Hello there! You're totally right, the lead section's paragraph quoted above isn't that great for readers not already familiar with the history of SATA, its usage over time etc. Thank you for pointing that out, and I'm already working on expanding that paragraph according to your suggestions. — Dsimic (talk | contribs) 00:55, 11 July 2014 (UTC)
Done, please check out changes to the article. In a few words, SATA Express § History section was expanded first according to your suggestions, and then the lead section was edited to sum it up properly. Though, lead section is still quite brief (when compared to your edit), but providing brief summaries is what the lead sections are supposed to do – hope you'll find it good and clear enough.
Of course, I'm more than open to any further discussion. — Dsimic (talk | contribs) 02:45, 11 July 2014 (UTC)
Hey FT2, your latest additions to the article aren't bad per se, but they're simply way too wordy and make the article look like a forum post. In other words, we don't need to explain every single bit of the history events which led to the invention of SATA Express, and the style of language should be a bit more formal. I've reverted your edits for now, while I'll go through them in detail later today and integrate them into the article.
Hope you're fine with that. — Dsimic (talk | contribs) 14:33, 17 July 2014 (UTC)
I'm fine with tone improvements - that's always good and rarely an issue.
But I am a little concerned that your idea of what an article should contain, means effectively, stripping out how the article's topic came about, which is core historical information, and is worth the extra space and lines. I'm reassured you will go through them but I'm concerned that you might ignore that the historical background is key here and not in any way "off topic". Please consider that the actual information you reverted should probably be reinstated in full, with tone improvements or shortening if you can find good ways to do that. I'm out for a few hours, please think on this and I look forward to seeing whats up when you are happy with your updates! FT2 (Talk | email) 14:44, 17 July 2014 (UTC)
Don't worry, I agree that historical background is important, it's just that we don't need to cover every single step, and to explain every single bit. :) I'll go through everything in detail later today or early tomorrow latest, and I think you'll be satisfied with the end result. :) — Dsimic (talk | contribs) 15:01, 17 July 2014 (UTC)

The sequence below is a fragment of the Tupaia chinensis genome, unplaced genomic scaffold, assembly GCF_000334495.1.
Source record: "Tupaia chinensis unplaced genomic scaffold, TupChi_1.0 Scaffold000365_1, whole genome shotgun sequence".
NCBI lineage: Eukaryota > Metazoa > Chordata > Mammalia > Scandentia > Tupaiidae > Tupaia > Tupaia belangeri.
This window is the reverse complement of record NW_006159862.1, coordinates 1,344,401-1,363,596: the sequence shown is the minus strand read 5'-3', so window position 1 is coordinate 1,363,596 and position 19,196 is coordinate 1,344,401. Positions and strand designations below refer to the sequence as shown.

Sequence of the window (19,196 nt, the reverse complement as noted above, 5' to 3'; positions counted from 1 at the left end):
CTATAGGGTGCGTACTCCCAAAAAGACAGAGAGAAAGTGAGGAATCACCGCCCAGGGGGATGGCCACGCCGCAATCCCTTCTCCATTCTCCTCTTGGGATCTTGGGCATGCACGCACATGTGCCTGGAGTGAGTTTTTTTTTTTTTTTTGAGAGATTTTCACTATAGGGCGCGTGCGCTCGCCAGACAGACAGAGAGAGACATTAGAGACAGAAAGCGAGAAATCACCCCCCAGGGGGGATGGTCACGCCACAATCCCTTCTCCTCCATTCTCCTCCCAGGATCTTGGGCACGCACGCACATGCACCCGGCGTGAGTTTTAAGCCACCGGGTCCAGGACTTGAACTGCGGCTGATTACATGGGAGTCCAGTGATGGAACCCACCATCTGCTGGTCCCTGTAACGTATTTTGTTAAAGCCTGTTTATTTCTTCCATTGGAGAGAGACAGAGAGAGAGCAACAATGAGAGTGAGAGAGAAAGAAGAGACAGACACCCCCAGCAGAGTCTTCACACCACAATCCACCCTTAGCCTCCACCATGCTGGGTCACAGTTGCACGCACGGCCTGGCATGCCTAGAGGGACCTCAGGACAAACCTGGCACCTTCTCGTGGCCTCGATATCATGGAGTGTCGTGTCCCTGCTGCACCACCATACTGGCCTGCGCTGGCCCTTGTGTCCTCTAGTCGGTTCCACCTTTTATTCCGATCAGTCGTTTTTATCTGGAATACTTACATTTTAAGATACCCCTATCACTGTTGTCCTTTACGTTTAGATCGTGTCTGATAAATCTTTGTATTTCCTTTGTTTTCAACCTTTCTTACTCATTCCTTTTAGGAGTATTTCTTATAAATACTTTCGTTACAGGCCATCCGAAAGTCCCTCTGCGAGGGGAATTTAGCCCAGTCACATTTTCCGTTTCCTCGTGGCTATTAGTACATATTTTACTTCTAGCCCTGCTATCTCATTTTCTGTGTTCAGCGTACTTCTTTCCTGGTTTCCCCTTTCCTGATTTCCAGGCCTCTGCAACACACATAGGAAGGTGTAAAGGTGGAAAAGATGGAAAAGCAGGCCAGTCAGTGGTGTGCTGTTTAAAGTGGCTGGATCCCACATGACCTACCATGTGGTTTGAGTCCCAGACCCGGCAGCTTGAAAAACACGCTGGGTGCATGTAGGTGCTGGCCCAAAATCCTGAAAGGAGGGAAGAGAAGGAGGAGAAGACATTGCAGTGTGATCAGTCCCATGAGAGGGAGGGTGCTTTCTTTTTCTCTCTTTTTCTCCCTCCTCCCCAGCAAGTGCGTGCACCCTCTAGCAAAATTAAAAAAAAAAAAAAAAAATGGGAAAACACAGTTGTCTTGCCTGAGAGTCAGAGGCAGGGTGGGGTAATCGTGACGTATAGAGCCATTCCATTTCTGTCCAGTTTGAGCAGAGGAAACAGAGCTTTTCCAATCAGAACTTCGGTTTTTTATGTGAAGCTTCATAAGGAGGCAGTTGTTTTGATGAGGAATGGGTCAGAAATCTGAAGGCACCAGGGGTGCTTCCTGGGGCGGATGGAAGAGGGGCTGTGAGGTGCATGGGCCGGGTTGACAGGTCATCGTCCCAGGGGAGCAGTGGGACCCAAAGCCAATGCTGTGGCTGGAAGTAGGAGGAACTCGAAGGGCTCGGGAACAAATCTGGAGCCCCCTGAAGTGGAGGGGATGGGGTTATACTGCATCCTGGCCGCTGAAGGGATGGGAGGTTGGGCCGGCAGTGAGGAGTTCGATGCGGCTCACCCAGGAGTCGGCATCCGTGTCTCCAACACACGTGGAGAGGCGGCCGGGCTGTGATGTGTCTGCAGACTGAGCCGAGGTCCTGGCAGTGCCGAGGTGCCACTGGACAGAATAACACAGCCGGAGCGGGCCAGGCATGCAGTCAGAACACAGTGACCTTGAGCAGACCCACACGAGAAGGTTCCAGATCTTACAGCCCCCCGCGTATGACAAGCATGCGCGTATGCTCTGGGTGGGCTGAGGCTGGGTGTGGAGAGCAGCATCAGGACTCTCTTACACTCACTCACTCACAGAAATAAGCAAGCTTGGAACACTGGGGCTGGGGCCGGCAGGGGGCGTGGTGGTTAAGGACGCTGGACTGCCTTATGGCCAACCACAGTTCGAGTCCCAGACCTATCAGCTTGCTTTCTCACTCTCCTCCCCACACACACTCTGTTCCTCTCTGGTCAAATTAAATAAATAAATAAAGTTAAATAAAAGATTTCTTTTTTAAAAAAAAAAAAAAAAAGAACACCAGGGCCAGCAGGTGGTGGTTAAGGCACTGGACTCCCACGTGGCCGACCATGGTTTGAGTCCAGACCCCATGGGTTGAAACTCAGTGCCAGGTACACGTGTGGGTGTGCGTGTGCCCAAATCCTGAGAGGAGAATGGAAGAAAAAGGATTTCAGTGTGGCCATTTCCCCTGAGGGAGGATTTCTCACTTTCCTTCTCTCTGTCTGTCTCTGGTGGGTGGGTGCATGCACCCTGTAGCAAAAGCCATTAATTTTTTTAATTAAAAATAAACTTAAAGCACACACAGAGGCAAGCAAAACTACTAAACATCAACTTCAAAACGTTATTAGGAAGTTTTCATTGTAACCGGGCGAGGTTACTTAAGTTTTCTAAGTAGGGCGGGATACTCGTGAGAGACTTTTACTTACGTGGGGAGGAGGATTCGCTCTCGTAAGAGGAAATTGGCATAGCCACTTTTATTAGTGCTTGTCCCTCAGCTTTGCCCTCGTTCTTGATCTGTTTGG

I'd say that I have a good solution for how to include a plenty of historical details without clogging up the SATA Express § History section, just please give me some time. :) — Dsimic (talk | contribs) 15:13, 17 July 2014 (UTC)

──────────────────────────────────────────────────────────────────────────────────────────────────── Well, I've gone over and over your edits on the SATA Express § History and lead sections, therefore I've spent a lot of time and put a lot of effort into that, and after defluffing and compaction ended up with these edits to the article.

Please don't get me wrong – I'm not disrespectful by any means, but we simply don't need to provide a "fool proof" explanation of everything that happened under the sun since SSDs even became available. Also, for example, it's even better not to mention specific manufacturers while describing such a timeline, as that eliminates any chances for bordering the timeline with an advertisement while not losing anything of the overall value.

I know, you'll feel that a lot of detail was lost during the compaction I've performed, but you'll also see that pretty much eveything that's important is still there, incorporated in a formal tone into the rest of the SATA Express § History and lead sections. With all that additional content, if a reader is unable to grasp the whole thing, I'd say that reading a different kind of articles should be suggested. :)

Of course, I'm more than open to further discussion. However, please keep in mind that I've spent a lot of time doing this, and while I respect all editors, I'd expect the same level of treatment for myself. — Dsimic (talk | contribs) 06:36, 18 July 2014 (UTC)